Vacation in North Korea?

September 9, 2011

If you are planning to take an exotic vacation, maybe Democratic People’s Republic of Korea is your place.

A week ago I joined a group of foreign journalists and a delegation of Chinese tourism agents on a trip highlighted by a cruise that left the port area of North Korea’s Rason City and headed south to the country’s famous Mont Kumgang resort. To get to the ship, we took a bus from China to a border crossing in Hunchun. Before we arrived at customs, our Chinese guides collected our mobile phones. North Korean authorities don’t allow foreigners to carry any type of mobile communications.

When we crossed a bridge over the river Tumen Jiang, which marks the border between China and North Korea, we passed from a modern highway to an unpaved country road.

On the way to Rason City we had the rare chance to see rural life in one of the most isolated countries on the planet. My first impressions were of people riding old bicycles along the road, green corn fields, gentle rolling hills, and the sensation of breathing clean air.

When we arrived in Rason City, things changed. As the bus pulled onto the city streets, we left behind the green of the countryside and entered a sprawling grey landscape, where the only bright colors were on propaganda paintings.

We stopped for lunch in a place that looked like a restaurant for officials or special guests. Inside, 28-year-old Pak Ok Hui waited for costumers at a food-gift shop, with just with a few scant items for sale– eggs, dried fish and a handful of mementos.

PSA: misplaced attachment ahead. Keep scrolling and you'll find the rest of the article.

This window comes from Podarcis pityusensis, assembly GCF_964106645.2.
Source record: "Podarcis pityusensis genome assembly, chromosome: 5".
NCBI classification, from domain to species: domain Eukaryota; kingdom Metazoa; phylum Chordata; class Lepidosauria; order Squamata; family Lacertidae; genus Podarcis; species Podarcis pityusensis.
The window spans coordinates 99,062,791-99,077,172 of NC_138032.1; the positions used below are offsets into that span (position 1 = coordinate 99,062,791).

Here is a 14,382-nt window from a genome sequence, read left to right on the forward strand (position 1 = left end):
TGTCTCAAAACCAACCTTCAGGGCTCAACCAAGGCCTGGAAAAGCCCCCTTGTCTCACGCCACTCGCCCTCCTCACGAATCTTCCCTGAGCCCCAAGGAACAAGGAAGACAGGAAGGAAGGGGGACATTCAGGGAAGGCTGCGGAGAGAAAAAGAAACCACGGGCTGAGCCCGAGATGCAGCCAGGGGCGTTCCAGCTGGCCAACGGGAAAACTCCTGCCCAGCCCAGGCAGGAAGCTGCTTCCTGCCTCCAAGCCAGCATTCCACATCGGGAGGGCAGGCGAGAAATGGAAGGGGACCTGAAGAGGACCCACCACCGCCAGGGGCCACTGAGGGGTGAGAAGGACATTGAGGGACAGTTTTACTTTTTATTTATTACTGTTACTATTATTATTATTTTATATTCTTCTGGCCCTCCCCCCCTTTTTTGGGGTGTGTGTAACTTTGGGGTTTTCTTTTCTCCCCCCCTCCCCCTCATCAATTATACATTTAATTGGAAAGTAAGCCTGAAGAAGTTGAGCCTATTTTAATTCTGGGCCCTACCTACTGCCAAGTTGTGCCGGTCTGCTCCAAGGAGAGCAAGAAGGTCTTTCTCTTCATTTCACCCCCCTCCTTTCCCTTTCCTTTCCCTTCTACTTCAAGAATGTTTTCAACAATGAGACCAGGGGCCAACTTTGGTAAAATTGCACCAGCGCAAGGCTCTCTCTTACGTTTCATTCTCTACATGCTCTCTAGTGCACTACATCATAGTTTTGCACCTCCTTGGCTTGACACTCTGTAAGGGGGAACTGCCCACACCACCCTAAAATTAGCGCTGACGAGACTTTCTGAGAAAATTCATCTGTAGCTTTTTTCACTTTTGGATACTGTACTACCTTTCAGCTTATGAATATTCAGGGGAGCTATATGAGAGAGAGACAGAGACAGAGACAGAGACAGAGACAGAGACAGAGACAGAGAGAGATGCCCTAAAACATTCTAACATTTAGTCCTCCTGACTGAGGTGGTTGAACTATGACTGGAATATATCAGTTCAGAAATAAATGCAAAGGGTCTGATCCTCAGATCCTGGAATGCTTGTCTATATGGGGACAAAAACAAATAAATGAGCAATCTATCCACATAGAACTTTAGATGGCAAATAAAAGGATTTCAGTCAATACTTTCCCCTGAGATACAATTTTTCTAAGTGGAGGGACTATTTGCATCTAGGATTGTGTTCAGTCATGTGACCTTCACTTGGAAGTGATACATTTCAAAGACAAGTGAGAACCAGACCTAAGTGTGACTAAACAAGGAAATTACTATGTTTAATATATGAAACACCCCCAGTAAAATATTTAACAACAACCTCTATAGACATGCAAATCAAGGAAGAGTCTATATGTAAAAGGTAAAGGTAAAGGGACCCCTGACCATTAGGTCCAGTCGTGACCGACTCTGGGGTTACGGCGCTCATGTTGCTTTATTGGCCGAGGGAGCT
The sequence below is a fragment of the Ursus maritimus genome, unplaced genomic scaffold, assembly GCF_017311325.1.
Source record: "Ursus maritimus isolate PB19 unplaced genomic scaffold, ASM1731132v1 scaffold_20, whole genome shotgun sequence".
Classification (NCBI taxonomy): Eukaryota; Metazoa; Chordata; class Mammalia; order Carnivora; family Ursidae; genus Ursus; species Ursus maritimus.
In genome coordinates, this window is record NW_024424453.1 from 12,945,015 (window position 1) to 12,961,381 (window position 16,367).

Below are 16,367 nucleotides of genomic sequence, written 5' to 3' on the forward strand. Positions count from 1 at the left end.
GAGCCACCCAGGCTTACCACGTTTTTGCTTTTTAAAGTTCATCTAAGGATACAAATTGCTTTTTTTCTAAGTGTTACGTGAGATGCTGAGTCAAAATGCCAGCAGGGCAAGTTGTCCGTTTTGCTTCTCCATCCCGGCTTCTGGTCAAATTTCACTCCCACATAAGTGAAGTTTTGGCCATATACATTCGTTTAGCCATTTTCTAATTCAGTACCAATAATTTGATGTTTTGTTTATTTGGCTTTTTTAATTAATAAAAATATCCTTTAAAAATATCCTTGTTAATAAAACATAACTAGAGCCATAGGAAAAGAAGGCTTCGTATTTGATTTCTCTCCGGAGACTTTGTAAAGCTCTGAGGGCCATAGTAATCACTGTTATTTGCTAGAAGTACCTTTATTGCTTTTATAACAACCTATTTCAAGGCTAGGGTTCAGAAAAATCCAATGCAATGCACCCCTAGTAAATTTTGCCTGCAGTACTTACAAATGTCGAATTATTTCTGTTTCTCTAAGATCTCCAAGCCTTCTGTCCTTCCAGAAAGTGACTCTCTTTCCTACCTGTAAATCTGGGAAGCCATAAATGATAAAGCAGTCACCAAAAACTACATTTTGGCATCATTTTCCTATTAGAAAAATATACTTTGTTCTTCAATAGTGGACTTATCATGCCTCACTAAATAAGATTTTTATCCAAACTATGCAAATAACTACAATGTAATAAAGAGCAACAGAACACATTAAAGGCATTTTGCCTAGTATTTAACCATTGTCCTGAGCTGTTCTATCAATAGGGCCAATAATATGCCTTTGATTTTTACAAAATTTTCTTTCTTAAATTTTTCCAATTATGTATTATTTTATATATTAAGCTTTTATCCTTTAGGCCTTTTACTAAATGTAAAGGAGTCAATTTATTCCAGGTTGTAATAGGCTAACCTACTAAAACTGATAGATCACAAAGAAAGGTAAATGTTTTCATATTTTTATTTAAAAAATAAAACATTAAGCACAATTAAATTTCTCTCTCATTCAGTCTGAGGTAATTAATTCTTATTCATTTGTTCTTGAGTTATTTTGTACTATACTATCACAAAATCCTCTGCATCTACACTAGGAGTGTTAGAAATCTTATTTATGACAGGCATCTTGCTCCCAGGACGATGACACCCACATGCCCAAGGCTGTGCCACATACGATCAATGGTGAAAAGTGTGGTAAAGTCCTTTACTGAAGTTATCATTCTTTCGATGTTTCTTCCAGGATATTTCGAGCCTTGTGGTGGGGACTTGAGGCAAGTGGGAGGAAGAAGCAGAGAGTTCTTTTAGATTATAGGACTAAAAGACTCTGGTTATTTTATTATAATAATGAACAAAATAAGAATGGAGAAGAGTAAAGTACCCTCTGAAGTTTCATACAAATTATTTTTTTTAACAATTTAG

My first interaction with a local in Rason City was at the reception of the hotel during the check-in. A woman in her fifties was talking on the phone in front of a big world map. It showed the Korean peninsula marked in red, with a white star in the middle. It served as a reminder of the idea of a single Korea; one big communist country.

After visiting a monument of the leader Kim Il-sung , schoolchildren performed and we were taken to an art exhibit of propaganda paintings. Then we arrived at the port where we boarded a 1970’s cargo ship that had been converted into a cruise ship.

As we were waiting for the departure ceremony a groups of locals (brought there by the authorities) arrived holding plastic flowers and North Korean flags to give us a celebratory send-off.

The trip was organized by Korea Taepung International investment group as part of an effort to promote Mount Kumgang resort as a tourist destination. The resort was initially a joint project between North and South Korea but it ran into problems after a North Korean soldier shot dead a South Korean woman who strayed outside of a tourist zone.

After this incident, South Korea stopped sending tourists and demanded an investigation. Eventually, just weeks ago, North Korean authorities took full control of the resort and expelled the last South Koreans working there, with the intention of reviving it.

(Relatives of Park Wang-ja, who was shot and killed at a Kumgang mountain resort in North Korea, carry her portrait and coffin during her funeral at Seoul Asan Hospital in Seoul July 15, 2008. REUTERS/Lee Jae-Won)

The resort is surrounded by rock mountains and waterfalls and includes seven hotels, as well as a commercial area with an auditorium, a golf court, sand beaches and picturesque lakes. The resort also boasts a perfect summer climate.

In contrast with this beautiful landscape and the potential of this area, I was very surprised to see crew members of the cruise ship throwing all the restaurant’s garbage overboard, into the sea. Members of the Chinese tourism delegation did the same with their empty beer bottles.

Overall, if you plan to take a vacation completely disconnected from normal life, Democratic People’s Republic of Korea is your place.

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